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Sasala Raminaidu Vs. the Secretary of State for India in Council, Represented by the Collector of Vizagapatam - Court Judgment

LegalCrystal Citation
SubjectCivil
CourtChennai
Decided On
Reported inAIR1942Mad127; (1941)2MLJ577
AppellantSasala Raminaidu
RespondentThe Secretary of State for India in Council, Represented by the Collector of Vizagapatam
Cases ReferredSecretary of State v. Jagannadham
Excerpt:
- - but it is quite clear that to have as a village munsif a man who is the leader of a party in his village is prejudicial alike to the peace and good order of the village. the plaintiff did prefer an appeal under section 23 to the district collector and a further appeal to the board of revenue and failed......that the sub-collector did not observe the procedure laid down by the act before dismissing a village officer.4. section 7 of the act, so far as it is material to this case, runs thus:the collector may, of his own motion or on complaint and after inquiry .... dismiss the holder of any of the offices forming class (1) in section 3, for misconduct or for neglect of duty or incapacity or for non-residence in the village or for any other sufficient cause and shall make a record of his reasons for so doing in writing.5. the expression 'collector' obviously includes 'sub-collector.' under section 23 of the act from every order passed by a collector under section 7 an appeal lies to the district collector and thereafter to the board of revenue within three months from the order of the.....
Judgment:

Somayya, J.

1. The appellant brought the suit out of which this second appeal arises for a declaration that the order of the Sub-Collector, Vizagapatam, dated 16th June, 1926, dismissing him from the hereditary office of village headman of Veeraghattam is ultra vires and illegal. Both the lower Courts dismissed the suit holding that the order of the Sub-Collector was not ultra vires his powers.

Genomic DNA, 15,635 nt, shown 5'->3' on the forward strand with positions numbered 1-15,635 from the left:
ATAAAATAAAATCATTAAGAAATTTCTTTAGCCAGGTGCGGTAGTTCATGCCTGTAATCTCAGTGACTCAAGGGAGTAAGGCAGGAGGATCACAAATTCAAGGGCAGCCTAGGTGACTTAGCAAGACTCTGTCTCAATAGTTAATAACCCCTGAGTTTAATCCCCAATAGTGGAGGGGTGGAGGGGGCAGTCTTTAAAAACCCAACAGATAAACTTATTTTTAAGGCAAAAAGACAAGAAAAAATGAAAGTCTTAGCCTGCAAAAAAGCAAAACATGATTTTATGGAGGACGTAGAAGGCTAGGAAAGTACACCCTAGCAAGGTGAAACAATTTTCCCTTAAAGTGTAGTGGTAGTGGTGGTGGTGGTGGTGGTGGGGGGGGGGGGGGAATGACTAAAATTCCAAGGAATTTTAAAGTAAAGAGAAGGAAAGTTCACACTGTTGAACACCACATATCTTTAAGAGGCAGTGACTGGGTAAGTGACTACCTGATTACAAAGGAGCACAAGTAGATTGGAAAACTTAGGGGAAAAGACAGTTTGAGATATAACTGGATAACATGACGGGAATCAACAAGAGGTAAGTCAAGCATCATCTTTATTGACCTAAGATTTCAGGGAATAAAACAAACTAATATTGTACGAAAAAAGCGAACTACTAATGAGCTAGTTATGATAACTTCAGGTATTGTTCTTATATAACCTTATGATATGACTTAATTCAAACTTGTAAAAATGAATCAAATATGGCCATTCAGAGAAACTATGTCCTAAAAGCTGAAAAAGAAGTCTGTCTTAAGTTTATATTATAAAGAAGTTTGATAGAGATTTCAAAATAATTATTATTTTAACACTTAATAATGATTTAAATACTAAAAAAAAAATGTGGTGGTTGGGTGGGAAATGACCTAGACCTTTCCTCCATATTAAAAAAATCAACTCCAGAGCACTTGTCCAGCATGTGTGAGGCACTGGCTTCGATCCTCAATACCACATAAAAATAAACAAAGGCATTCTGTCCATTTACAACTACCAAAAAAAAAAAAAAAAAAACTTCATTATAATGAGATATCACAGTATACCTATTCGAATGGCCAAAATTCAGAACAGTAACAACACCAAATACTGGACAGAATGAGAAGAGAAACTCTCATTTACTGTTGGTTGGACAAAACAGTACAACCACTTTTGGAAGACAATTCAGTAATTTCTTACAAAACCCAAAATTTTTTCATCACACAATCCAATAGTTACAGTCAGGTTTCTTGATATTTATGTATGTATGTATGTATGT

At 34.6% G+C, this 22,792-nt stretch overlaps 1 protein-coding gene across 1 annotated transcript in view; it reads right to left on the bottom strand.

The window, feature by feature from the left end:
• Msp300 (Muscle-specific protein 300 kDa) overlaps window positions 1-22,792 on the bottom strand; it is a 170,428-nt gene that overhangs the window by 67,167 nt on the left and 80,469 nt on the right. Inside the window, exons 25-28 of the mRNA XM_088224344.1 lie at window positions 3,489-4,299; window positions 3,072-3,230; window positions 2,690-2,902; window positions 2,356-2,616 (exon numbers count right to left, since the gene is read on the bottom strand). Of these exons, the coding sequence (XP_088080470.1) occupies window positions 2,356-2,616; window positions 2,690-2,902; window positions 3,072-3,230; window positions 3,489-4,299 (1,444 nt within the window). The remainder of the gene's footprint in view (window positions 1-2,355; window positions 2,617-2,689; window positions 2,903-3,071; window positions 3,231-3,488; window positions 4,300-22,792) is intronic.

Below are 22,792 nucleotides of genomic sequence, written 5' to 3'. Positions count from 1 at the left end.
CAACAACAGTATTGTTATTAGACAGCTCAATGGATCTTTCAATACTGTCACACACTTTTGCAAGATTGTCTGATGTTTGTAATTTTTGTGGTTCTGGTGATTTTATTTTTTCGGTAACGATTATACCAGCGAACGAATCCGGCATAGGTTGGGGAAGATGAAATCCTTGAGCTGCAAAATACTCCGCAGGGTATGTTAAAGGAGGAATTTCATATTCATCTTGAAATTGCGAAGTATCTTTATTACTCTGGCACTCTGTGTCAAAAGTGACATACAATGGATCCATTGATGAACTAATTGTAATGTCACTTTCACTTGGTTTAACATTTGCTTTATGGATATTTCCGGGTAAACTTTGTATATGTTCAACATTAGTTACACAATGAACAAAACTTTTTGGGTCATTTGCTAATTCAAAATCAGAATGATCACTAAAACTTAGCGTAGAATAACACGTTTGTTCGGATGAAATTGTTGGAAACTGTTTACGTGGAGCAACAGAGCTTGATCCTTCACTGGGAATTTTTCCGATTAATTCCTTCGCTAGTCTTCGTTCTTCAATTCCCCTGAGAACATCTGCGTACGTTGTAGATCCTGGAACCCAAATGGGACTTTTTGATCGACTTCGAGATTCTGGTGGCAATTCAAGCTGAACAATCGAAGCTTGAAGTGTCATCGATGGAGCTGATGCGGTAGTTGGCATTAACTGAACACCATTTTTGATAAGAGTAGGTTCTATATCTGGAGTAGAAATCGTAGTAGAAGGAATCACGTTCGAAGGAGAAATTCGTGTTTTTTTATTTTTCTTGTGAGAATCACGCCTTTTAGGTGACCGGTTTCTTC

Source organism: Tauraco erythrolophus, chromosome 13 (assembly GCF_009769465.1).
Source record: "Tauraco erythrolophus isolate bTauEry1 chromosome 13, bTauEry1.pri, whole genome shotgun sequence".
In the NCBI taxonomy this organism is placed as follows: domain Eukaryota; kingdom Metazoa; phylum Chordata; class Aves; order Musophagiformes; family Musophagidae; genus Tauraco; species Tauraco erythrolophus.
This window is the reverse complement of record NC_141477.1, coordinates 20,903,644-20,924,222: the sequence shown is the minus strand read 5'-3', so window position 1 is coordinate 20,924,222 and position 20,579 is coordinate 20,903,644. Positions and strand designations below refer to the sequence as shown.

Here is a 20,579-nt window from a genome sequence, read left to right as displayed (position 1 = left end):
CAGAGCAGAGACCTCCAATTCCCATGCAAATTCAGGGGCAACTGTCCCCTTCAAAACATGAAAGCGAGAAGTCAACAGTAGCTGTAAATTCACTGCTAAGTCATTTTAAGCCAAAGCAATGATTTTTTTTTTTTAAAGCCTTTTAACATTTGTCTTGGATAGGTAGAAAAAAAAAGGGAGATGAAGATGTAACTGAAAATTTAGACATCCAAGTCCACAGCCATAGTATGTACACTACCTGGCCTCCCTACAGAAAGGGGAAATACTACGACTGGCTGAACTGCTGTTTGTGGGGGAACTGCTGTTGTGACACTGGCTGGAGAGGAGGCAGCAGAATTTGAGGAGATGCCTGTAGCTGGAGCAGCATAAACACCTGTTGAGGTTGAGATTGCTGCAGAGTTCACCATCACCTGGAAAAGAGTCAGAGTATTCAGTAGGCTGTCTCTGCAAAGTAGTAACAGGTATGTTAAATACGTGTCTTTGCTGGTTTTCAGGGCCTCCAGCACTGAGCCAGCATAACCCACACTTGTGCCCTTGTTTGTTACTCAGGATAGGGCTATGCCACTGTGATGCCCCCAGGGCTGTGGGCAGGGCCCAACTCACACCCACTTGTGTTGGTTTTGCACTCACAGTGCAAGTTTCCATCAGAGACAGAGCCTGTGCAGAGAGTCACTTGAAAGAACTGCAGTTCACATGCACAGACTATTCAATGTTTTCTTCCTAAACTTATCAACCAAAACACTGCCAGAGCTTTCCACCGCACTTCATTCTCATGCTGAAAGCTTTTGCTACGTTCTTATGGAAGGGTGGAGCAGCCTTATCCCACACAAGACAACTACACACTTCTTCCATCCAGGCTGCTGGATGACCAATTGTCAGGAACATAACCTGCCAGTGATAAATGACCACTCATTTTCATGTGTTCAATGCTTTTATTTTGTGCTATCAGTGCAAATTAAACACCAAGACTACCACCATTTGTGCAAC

2. What happened in this case was that there were several complaints against the appellant, none of which was taken serious note of by the authorities. But when complaints persisted to pour in, action was ultimately taken in the year 1926 and the Sub-Collector of the place asked the Tahsildar to hold an inquiry and submit a report. The Tahsildar examined certain witnesses, framed some charges in addition to those that had been framed by the Sub-Collector and called upon the appellant to submit his explanation. He submitted an explanation on the 3rd May, 1926 and the matter was considered by the Sub-Collector who held that the appellant should not remain the : village headman of the place, 'The Village Munsif', he says:

was warned in December last not to identify himself with the factions in the village ; and it is clear that he has paid no heed to the warning. Matters have no doubt reached a point when he could hardly do so if he wished. But it is quite clear that to have as a Village Munsif a man who is the leader of a party in his village is prejudicial alike to the peace and good order of the village. I therefore dismiss the Village Munsif.

3. This order was taken on appeal under Section 23 of Madras Act III of 1895. It was confirmed and a further appeal to the Board of Revenue proved infructuous. The present suit was filed in 1933 for a declaration that the order of the Sub-Collector was ultra vires for the reason that the Sub-Collector did not observe the procedure laid down by the Act before dismissing a village officer.

4. Section 7 of the Act, so far as it is material to this case, runs thus:

The Collector may, of his own motion or on complaint and after inquiry .... dismiss the holder of any of the offices forming class (1) in Section 3, for misconduct or for neglect of duty or incapacity or for non-residence in the village or for any other sufficient cause and shall make a record of his reasons for so doing in writing.